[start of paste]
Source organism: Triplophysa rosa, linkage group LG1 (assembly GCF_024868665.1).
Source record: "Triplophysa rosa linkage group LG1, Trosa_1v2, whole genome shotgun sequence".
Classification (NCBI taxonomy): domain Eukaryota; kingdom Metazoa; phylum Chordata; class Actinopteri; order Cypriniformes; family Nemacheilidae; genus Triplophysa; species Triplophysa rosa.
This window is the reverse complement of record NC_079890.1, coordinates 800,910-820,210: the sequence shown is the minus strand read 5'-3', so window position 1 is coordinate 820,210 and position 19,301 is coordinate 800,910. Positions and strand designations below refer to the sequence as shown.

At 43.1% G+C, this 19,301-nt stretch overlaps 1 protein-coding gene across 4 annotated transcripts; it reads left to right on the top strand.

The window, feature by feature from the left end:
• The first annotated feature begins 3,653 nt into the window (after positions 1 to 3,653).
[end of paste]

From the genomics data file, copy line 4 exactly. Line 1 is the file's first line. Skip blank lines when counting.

This window is the reverse complement of record NC_079890.1, coordinates 800,910-820,210: the sequence shown is the minus strand read 5'-3', so window position 1 is coordinate 820,210 and position 19,301 is coordinate 800,910. Positions and strand designations below refer to the sequence as shown.